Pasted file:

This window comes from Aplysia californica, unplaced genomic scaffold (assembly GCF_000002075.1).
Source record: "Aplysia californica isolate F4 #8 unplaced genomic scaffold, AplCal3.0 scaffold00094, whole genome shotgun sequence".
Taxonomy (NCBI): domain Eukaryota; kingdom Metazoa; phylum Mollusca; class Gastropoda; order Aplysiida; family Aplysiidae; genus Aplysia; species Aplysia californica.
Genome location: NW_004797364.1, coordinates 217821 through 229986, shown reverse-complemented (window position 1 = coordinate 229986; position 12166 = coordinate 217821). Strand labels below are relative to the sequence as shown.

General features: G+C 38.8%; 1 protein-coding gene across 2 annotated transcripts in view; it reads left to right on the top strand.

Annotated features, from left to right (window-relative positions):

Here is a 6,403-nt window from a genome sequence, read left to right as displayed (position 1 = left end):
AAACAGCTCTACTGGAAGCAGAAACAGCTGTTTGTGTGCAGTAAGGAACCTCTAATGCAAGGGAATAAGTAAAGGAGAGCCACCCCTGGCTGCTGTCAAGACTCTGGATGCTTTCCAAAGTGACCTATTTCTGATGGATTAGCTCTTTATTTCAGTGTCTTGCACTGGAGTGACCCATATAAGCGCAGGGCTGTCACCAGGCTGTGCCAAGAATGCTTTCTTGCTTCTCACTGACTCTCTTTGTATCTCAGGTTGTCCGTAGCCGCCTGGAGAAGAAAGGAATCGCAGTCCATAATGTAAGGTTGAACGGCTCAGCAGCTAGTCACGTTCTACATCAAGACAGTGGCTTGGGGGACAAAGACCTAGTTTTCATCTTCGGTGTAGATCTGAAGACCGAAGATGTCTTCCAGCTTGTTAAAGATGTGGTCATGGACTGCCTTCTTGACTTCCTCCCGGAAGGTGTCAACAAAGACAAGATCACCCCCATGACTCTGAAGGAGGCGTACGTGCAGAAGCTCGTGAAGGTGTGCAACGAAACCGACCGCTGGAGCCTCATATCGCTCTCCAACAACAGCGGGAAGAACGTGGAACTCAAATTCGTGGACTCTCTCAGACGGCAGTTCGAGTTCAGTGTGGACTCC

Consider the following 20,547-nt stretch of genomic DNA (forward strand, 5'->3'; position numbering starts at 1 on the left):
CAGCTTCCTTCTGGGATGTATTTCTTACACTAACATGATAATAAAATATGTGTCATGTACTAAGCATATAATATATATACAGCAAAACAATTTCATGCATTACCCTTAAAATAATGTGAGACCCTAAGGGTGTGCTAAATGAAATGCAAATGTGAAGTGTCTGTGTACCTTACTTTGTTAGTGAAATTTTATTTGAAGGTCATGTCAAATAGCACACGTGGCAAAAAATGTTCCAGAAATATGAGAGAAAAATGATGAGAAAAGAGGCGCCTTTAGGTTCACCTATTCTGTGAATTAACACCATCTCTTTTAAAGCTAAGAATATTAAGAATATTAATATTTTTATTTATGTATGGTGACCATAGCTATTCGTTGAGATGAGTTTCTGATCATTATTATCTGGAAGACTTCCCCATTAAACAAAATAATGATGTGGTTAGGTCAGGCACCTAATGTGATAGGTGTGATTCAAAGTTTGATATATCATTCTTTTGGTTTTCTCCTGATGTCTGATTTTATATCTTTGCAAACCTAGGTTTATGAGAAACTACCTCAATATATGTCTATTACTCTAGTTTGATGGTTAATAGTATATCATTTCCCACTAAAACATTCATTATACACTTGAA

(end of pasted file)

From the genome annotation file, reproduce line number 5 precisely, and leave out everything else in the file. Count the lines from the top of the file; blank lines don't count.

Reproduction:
General features: G+C 38.8%; 1 protein-coding gene across 2 annotated transcripts in view; it reads left to right on the top strand.